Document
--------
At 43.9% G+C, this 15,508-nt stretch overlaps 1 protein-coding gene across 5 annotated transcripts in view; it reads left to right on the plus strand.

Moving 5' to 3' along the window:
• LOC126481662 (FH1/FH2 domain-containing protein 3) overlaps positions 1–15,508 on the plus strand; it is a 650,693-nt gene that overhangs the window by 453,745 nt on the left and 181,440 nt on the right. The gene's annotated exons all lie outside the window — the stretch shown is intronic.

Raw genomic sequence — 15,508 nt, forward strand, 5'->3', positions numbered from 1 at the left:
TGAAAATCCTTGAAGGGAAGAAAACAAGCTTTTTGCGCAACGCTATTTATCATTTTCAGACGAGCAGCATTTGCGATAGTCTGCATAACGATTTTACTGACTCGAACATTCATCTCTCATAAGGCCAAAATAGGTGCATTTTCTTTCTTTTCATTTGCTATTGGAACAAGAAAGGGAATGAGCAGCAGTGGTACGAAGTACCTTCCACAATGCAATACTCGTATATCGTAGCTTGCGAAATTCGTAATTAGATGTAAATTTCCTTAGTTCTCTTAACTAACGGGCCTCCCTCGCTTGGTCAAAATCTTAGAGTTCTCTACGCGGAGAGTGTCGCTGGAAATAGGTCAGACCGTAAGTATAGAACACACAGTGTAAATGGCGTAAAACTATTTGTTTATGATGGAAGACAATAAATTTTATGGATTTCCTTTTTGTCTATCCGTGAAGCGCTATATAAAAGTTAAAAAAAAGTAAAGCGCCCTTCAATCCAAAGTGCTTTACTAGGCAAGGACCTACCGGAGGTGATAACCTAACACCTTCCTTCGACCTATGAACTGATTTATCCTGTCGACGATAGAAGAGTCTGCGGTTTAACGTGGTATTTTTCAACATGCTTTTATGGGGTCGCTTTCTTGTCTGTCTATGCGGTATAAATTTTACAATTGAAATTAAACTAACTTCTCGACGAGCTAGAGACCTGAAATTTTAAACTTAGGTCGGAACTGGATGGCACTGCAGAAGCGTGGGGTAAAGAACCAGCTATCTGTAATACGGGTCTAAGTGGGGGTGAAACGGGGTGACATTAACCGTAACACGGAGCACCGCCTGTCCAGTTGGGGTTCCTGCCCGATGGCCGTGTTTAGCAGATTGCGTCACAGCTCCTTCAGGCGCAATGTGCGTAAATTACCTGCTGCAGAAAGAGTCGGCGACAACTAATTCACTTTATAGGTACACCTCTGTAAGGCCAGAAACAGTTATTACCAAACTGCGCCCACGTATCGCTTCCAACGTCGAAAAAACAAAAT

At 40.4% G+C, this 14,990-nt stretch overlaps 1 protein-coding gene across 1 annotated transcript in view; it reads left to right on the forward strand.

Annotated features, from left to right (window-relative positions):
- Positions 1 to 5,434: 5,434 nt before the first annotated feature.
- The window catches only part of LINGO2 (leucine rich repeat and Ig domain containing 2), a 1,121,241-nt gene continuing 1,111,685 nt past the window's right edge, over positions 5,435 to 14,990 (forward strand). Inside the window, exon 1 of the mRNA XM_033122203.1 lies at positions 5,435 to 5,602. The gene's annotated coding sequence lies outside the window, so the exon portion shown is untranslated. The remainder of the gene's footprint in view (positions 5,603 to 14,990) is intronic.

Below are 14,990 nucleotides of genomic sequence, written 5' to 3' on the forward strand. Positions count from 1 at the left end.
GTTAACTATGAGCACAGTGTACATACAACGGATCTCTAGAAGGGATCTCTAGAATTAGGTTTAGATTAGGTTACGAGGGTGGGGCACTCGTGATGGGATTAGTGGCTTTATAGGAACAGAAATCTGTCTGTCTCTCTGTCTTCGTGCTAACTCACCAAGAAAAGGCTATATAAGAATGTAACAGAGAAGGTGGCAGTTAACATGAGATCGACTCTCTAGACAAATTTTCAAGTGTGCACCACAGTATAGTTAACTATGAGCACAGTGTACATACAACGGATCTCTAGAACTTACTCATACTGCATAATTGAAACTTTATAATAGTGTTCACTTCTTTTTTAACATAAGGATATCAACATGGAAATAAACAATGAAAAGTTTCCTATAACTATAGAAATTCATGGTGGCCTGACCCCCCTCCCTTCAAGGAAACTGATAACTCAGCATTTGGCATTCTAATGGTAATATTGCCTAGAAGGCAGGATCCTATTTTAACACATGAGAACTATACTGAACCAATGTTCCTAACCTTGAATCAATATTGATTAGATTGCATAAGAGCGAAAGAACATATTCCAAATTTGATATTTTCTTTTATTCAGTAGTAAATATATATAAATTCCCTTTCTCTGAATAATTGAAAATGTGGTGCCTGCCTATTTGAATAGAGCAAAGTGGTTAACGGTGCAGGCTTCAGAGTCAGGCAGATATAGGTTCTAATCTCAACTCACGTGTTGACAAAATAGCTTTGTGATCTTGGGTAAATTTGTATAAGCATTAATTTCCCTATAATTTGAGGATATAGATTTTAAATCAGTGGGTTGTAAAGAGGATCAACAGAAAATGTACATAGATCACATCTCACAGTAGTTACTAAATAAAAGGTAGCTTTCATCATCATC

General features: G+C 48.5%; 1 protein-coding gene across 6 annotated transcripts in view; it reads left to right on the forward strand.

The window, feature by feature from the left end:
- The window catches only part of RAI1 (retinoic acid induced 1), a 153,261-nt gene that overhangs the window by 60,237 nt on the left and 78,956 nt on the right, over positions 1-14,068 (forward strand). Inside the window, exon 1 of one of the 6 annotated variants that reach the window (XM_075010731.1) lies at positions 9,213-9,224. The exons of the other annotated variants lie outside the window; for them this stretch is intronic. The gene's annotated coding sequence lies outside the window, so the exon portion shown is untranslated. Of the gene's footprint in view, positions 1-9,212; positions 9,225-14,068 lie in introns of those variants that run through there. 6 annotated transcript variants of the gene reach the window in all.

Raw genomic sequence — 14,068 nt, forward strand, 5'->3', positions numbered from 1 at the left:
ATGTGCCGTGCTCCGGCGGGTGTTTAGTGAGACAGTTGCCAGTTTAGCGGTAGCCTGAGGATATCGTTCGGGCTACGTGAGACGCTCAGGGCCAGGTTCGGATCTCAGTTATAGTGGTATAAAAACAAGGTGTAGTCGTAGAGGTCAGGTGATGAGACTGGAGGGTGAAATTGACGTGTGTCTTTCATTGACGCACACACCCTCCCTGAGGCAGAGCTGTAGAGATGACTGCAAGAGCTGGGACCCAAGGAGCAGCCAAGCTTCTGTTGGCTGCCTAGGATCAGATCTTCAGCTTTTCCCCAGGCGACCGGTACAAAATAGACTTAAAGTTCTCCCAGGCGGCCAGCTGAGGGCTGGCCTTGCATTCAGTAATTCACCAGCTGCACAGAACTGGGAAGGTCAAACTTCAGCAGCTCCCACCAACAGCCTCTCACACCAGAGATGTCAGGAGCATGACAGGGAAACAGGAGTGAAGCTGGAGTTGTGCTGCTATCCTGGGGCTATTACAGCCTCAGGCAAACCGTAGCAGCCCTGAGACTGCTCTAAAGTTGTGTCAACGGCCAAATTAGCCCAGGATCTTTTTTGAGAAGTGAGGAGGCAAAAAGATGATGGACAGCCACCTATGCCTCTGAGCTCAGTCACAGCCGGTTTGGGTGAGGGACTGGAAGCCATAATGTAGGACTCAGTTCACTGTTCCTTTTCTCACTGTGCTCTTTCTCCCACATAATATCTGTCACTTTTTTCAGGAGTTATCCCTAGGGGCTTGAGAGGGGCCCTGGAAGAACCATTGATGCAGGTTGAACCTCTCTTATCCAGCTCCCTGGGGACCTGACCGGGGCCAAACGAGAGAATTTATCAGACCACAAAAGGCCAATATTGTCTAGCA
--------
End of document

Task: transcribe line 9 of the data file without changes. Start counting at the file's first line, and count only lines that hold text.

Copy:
- The window catches only part of LINGO2 (leucine rich repeat and Ig domain containing 2), a 1,121,241-nt gene continuing 1,111,685 nt past the window's right edge, over positions 5,435 to 14,990 (forward strand). Inside the window, exon 1 of the mRNA XM_033122203.1 lies at positions 5,435 to 5,602. The gene's annotated coding sequence lies outside the window, so the exon portion shown is untranslated. The remainder of the gene's footprint in view (positions 5,603 to 14,990) is intronic.